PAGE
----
Blog - Title

February, 2011

  • Fabulous Adventures In Coding

    Guidelines and rules for GetHashCode

    " The code is more what you'd call guidelines than actual rules " - truer words were never spoken. It's important when writing code to understand what are vague "guidelines" that should be followed but can be broken or fudged, and what are crisp "rules...
  • Fabulous Adventures In Coding

    Never Say Never, Part Two

    Whether we have a "never" return type or not, we need to be able to determine when the end point of a method is unreachable for error reporting in methods that have non-void return type. The compiler is pretty clever about working that out; it can handle...
  • Fabulous Adventures In Coding

    Never Say Never, Part One

    Can you find a lambda expression that can be implicitly converted to Func<T> for any possible T? . . . . . . . . . . . Hint : The same lambda is convertible to Action as well. . . . . . . . . . Func<int> function = () => { throw new Exception...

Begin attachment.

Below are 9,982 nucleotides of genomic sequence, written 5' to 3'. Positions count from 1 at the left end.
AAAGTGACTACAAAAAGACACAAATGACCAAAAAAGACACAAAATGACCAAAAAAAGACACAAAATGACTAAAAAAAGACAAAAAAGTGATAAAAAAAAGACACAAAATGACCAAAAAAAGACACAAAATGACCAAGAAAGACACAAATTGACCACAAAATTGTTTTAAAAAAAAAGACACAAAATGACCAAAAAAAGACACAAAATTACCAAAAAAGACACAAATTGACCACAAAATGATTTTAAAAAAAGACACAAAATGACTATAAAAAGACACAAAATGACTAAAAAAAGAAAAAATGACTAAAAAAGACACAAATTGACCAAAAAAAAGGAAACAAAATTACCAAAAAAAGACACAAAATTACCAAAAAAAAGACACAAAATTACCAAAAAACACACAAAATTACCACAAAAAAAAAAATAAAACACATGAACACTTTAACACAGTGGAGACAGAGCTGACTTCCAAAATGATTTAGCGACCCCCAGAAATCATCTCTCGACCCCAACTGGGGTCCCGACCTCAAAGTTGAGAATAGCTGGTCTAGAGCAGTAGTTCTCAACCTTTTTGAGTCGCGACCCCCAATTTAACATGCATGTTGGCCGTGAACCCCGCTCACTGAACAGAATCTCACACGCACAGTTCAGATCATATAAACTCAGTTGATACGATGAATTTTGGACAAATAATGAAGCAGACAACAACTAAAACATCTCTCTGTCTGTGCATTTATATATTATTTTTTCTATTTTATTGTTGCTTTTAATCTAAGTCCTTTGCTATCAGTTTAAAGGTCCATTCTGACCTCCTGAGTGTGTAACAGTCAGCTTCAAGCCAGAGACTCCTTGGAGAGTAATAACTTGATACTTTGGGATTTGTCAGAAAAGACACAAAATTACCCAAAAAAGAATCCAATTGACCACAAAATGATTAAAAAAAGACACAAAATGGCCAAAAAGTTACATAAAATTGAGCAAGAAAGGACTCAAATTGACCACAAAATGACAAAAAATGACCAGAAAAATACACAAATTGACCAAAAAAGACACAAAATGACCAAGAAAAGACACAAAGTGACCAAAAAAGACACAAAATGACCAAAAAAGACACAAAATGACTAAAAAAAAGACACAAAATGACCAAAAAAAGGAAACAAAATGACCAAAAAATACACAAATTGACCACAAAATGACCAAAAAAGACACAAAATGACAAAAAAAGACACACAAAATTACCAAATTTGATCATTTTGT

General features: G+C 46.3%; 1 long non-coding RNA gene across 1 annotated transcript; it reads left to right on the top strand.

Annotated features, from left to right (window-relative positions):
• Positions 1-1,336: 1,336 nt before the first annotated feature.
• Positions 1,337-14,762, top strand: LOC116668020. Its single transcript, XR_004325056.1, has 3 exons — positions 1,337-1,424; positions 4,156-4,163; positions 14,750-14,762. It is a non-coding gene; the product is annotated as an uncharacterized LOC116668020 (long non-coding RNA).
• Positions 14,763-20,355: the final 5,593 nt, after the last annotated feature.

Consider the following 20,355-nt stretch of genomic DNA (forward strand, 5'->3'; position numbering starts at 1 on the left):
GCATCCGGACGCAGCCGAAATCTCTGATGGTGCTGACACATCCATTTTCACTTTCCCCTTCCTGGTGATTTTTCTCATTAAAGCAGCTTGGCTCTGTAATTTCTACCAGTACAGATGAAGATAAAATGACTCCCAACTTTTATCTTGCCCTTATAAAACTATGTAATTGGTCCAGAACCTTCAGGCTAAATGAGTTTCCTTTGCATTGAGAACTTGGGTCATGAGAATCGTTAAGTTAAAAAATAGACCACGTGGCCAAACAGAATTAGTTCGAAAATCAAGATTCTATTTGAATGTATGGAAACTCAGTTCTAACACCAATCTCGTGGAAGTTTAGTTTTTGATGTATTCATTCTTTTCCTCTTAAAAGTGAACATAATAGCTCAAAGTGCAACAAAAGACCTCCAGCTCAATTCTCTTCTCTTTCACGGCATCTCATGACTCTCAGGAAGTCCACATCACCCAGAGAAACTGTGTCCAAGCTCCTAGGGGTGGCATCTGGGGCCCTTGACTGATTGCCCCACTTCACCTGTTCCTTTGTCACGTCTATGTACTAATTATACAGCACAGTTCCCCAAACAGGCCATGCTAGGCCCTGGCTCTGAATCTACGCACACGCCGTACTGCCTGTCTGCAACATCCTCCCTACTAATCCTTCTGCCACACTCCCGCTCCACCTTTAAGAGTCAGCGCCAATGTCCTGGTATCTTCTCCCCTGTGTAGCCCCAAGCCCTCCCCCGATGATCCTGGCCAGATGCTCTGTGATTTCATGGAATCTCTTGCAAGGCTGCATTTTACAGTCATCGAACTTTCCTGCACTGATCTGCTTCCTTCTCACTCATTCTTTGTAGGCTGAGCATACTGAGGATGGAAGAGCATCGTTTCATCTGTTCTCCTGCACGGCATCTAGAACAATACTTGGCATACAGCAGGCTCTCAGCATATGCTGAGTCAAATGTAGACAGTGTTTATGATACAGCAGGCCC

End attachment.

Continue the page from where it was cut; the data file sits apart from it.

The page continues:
• Fabulous Adventures In Coding

    Looking inside a double

    Occasionally when I'm debugging the compiler or responding to a user question I'll need to quickly take apart the bits of a double-precision floating point number. Doing so is a bit of a pain, so I've whipped up some quick code that takes a double and...
  • Fabulous Adventures In Coding

    What would Feynman do?

    No one I know at Microsoft asks those godawful "lateral-thinking puzzle" interview questions anymore. Maybe someone still does, I don't know. But rumour has it that a lot of companies are still following the Microsoft lead from the 1990s in their interviews...
  • Fabulous Adventures In Coding

    Optional arguments on both ends

    Before we get into today's topic, a quick update on my posting from last year about Roslyn jobs. We have gotten a lot of good leads and made some hires but we still have positions open, both on the Roslyn team and on the larger Visual Studio team. For...
  • Fabulous Adventures In Coding

    Strange, but legal

    "Can a property or method really be marked as both abstract and override?" one of my coworkers just asked me. My initial gut response was "of course not!" but as it turns out, the Roslyn codebase itself has a property getter marked as both abstract and...
  • Fabulous Adventures In Coding

    Curiouser and curiouser

    Here's a pattern you see all the time in C#: class Frob : IComparable<Frob> At first glance you might ask yourself why this is not a "circular" definition; after all, you're not allowed to say " class Frob : Frob "(*). However, upon deeper reflection...
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